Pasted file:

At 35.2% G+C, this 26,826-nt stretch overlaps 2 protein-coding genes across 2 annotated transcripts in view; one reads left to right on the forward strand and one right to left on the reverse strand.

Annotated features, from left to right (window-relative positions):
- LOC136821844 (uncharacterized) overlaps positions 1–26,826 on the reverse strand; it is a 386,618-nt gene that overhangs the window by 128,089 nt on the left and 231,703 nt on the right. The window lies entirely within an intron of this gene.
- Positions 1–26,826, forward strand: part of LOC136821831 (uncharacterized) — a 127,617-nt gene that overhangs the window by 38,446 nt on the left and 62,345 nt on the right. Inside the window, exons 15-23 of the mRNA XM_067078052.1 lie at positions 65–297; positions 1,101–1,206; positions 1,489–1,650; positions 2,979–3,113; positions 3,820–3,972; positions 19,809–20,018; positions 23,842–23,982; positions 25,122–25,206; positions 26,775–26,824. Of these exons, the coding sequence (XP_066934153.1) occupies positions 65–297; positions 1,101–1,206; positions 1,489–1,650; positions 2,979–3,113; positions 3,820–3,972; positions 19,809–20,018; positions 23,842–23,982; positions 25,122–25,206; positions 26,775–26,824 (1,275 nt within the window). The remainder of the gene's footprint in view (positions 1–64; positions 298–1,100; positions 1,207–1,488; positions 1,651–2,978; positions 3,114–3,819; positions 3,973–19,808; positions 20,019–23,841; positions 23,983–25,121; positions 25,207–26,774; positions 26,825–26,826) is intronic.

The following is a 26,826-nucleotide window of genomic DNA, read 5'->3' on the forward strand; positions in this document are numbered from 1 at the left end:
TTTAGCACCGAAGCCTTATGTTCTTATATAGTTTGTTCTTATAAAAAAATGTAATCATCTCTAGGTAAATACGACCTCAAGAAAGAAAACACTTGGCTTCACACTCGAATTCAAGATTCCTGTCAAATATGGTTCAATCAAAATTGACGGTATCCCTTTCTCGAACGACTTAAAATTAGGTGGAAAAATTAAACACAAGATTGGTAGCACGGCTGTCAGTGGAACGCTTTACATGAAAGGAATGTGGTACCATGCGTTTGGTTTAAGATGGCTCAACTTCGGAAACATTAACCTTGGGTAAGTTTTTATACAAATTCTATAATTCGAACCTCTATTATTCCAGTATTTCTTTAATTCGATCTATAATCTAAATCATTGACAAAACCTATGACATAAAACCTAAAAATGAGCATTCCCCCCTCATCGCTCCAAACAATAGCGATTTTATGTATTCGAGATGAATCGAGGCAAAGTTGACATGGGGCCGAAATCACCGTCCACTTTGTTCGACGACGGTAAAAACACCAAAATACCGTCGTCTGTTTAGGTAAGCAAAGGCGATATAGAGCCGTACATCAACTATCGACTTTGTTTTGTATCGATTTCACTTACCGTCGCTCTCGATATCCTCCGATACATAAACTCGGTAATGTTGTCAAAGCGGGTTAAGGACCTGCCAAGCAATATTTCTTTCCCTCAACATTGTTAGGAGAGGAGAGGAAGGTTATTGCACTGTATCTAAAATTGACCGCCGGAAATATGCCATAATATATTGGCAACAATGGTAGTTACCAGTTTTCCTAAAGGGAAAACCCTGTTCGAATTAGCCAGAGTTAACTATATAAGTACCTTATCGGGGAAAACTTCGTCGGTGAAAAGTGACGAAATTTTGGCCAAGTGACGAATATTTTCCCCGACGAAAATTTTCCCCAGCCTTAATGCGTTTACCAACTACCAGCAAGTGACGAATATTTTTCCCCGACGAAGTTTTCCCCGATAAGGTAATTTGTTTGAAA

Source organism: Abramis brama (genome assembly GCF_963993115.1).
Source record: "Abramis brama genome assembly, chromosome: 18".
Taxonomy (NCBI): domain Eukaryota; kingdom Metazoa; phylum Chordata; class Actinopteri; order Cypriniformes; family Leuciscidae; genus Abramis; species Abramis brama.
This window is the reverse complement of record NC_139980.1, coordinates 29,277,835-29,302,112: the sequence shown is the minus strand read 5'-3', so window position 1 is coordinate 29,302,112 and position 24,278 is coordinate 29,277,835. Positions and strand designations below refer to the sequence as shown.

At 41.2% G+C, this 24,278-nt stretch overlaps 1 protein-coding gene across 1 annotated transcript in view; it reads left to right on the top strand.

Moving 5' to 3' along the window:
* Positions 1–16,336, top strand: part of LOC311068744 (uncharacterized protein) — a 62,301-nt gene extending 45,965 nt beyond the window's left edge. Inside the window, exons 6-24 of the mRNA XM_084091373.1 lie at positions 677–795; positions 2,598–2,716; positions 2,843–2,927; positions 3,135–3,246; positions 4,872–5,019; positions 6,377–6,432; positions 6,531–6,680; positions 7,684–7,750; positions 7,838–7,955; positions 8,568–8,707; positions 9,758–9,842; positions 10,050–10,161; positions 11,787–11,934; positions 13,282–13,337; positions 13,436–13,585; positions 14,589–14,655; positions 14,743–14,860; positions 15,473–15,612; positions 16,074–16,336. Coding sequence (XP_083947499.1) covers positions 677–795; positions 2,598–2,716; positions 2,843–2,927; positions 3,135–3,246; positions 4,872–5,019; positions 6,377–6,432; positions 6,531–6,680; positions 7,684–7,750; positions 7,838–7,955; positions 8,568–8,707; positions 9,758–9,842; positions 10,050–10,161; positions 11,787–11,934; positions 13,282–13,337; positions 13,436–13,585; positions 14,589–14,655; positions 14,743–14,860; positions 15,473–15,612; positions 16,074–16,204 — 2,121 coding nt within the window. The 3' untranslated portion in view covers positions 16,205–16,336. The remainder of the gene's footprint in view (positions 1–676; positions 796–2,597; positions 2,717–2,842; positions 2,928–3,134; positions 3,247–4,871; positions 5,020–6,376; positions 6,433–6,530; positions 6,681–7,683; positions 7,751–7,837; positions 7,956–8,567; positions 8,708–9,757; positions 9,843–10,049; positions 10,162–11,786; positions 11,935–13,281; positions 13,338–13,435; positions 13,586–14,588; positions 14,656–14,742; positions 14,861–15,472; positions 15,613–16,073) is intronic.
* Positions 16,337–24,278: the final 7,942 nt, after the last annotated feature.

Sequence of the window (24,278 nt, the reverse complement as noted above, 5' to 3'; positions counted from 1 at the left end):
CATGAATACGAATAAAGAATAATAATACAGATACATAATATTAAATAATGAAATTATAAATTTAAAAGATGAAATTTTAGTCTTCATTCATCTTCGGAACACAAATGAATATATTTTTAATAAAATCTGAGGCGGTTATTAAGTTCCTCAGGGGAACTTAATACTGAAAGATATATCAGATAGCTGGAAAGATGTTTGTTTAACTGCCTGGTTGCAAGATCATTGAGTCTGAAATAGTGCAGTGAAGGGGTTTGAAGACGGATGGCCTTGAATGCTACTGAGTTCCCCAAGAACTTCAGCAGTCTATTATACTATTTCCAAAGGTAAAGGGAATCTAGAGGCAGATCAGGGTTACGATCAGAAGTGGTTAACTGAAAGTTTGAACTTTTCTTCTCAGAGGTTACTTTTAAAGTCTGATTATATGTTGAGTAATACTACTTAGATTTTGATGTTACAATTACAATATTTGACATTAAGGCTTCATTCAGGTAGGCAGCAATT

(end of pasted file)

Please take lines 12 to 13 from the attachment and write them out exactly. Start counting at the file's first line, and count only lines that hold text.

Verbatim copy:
Moving 5' to 3' along the window:
* Positions 1–16,336, top strand: part of LOC311068744 (uncharacterized protein) — a 62,301-nt gene extending 45,965 nt beyond the window's left edge. Inside the window, exons 6-24 of the mRNA XM_084091373.1 lie at positions 677–795; positions 2,598–2,716; positions 2,843–2,927; positions 3,135–3,246; positions 4,872–5,019; positions 6,377–6,432; positions 6,531–6,680; positions 7,684–7,750; positions 7,838–7,955; positions 8,568–8,707; positions 9,758–9,842; positions 10,050–10,161; positions 11,787–11,934; positions 13,282–13,337; positions 13,436–13,585; positions 14,589–14,655; positions 14,743–14,860; positions 15,473–15,612; positions 16,074–16,336. Coding sequence (XP_083947499.1) covers positions 677–795; positions 2,598–2,716; positions 2,843–2,927; positions 3,135–3,246; positions 4,872–5,019; positions 6,377–6,432; positions 6,531–6,680; positions 7,684–7,750; positions 7,838–7,955; positions 8,568–8,707; positions 9,758–9,842; positions 10,050–10,161; positions 11,787–11,934; positions 13,282–13,337; positions 13,436–13,585; positions 14,589–14,655; positions 14,743–14,860; positions 15,473–15,612; positions 16,074–16,204 — 2,121 coding nt within the window. The 3' untranslated portion in view covers positions 16,205–16,336. The remainder of the gene's footprint in view (positions 1–676; positions 796–2,597; positions 2,717–2,842; positions 2,928–3,134; positions 3,247–4,871; positions 5,020–6,376; positions 6,433–6,530; positions 6,681–7,683; positions 7,751–7,837; positions 7,956–8,567; positions 8,708–9,757; positions 9,843–10,049; positions 10,162–11,786; positions 11,935–13,281; positions 13,338–13,435; positions 13,586–14,588; positions 14,656–14,742; positions 14,861–15,472; positions 15,613–16,073) is intronic.